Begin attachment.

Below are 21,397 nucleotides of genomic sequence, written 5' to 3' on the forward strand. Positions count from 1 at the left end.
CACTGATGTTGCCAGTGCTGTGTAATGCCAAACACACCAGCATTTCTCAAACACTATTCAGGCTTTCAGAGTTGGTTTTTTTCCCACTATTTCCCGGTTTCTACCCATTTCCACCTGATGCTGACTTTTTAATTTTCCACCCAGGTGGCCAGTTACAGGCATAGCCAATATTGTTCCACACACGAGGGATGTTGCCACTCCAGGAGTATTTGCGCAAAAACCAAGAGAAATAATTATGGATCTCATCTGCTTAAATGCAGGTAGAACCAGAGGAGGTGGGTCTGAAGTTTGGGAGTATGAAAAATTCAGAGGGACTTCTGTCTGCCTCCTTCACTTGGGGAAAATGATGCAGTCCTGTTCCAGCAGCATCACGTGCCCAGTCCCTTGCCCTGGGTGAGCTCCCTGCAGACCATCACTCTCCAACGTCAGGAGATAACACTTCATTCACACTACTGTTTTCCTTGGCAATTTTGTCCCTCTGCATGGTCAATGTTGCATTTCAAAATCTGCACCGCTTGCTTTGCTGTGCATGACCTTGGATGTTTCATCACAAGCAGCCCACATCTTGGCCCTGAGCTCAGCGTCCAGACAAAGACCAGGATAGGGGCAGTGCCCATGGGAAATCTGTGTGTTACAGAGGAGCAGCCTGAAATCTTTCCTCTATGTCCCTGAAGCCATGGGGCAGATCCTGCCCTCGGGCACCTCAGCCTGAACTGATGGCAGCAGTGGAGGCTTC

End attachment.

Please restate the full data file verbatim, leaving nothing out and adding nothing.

Below are 21,397 nucleotides of genomic sequence, written 5' to 3' on the forward strand. Positions count from 1 at the left end.
CACTGATGTTGCCAGTGCTGTGTAATGCCAAACACACCAGCATTTCTCAAACACTATTCAGGCTTTCAGAGTTGGTTTTTTTCCCACTATTTCCCGGTTTCTACCCATTTCCACCTGATGCTGACTTTTTAATTTTCCACCCAGGTGGCCAGTTACAGGCATAGCCAATATTGTTCCACACACGAGGGATGTTGCCACTCCAGGAGTATTTGCGCAAAAACCAAGAGAAATAATTATGGATCTCATCTGCTTAAATGCAGGTAGAACCAGAGGAGGTGGGTCTGAAGTTTGGGAGTATGAAAAATTCAGAGGGACTTCTGTCTGCCTCCTTCACTTGGGGAAAATGATGCAGTCCTGTTCCAGCAGCATCACGTGCCCAGTCCCTTGCCCTGGGTGAGCTCCCTGCAGACCATCACTCTCCAACGTCAGGAGATAACACTTCATTCACACTACTGTTTTCCTTGGCAATTTTGTCCCTCTGCATGGTCAATGTTGCATTTCAAAATCTGCACCGCTTGCTTTGCTGTGCATGACCTTGGATGTTTCATCACAAGCAGCCCACATCTTGGCCCTGAGCTCAGCGTCCAGACAAAGACCAGGATAGGGGCAGTGCCCATGGGAAATCTGTGTGTTACAGAGGAGCAGCCTGAAATCTTTCCTCTATGTCCCTGAAGCCATGGGGCAGATCCTGCCCTCGGGCACCTCAGCCTGAACTGATGGCAGCAGTGGAGGCTTC